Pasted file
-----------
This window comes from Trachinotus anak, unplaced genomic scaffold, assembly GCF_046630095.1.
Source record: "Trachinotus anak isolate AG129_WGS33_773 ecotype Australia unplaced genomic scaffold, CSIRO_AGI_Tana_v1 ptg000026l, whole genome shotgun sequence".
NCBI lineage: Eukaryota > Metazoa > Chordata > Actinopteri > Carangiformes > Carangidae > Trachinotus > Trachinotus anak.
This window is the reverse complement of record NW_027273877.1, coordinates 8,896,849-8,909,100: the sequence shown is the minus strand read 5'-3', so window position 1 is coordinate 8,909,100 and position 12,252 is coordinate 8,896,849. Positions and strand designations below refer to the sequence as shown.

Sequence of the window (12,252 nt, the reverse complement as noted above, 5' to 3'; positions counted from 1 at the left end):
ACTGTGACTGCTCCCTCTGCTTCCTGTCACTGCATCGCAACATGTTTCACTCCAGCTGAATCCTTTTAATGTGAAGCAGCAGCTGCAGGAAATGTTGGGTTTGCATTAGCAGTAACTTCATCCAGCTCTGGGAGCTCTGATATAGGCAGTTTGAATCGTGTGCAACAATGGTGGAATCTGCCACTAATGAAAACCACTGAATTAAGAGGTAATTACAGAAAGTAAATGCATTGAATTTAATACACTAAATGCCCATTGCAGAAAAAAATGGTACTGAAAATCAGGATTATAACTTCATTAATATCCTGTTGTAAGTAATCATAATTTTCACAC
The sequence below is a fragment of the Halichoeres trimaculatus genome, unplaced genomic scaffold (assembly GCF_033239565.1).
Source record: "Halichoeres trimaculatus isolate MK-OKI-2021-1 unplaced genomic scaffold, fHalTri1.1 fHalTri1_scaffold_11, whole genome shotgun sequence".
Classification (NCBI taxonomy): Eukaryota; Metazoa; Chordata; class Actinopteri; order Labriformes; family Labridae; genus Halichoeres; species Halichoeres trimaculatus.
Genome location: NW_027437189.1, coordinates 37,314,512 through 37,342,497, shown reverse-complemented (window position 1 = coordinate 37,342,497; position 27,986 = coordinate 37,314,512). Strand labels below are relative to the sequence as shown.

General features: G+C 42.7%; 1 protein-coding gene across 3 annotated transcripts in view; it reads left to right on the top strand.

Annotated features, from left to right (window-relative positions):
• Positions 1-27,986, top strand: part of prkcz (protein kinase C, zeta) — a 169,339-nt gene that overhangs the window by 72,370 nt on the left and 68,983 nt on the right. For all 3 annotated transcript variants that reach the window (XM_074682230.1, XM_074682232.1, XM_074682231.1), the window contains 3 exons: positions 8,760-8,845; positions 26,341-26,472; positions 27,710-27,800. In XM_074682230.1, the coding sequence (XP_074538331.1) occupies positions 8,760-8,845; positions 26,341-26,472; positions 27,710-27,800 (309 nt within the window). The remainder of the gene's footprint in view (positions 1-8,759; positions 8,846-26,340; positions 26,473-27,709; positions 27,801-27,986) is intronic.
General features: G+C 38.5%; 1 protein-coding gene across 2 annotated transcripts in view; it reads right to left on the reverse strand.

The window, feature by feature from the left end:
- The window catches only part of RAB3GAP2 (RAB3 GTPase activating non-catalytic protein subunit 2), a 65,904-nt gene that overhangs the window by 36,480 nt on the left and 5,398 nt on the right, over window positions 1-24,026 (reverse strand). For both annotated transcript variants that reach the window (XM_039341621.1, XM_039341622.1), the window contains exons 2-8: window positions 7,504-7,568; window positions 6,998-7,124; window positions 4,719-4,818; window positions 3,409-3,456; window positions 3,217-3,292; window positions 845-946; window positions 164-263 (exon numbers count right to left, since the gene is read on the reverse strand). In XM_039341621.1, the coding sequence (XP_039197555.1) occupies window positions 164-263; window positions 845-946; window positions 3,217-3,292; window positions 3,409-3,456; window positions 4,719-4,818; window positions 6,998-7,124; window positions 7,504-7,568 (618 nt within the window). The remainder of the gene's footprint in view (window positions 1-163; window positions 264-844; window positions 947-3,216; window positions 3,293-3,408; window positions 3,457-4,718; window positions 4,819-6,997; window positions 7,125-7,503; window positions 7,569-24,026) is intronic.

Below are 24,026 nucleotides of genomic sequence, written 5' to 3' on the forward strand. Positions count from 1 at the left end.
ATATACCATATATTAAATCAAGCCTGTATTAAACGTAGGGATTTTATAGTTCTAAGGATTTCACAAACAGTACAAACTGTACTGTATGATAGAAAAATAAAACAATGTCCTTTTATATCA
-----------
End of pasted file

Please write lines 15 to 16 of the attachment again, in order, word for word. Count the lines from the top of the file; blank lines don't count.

The window, feature by feature from the left end:
- The window catches only part of RAB3GAP2 (RAB3 GTPase activating non-catalytic protein subunit 2), a 65,904-nt gene that overhangs the window by 36,480 nt on the left and 5,398 nt on the right, over window positions 1-24,026 (reverse strand). For both annotated transcript variants that reach the window (XM_039341621.1, XM_039341622.1), the window contains exons 2-8: window positions 7,504-7,568; window positions 6,998-7,124; window positions 4,719-4,818; window positions 3,409-3,456; window positions 3,217-3,292; window positions 845-946; window positions 164-263 (exon numbers count right to left, since the gene is read on the reverse strand). In XM_039341621.1, the coding sequence (XP_039197555.1) occupies window positions 164-263; window positions 845-946; window positions 3,217-3,292; window positions 3,409-3,456; window positions 4,719-4,818; window positions 6,998-7,124; window positions 7,504-7,568 (618 nt within the window). The remainder of the gene's footprint in view (window positions 1-163; window positions 264-844; window positions 947-3,216; window positions 3,293-3,408; window positions 3,457-4,718; window positions 4,819-6,997; window positions 7,125-7,503; window positions 7,569-24,026) is intronic.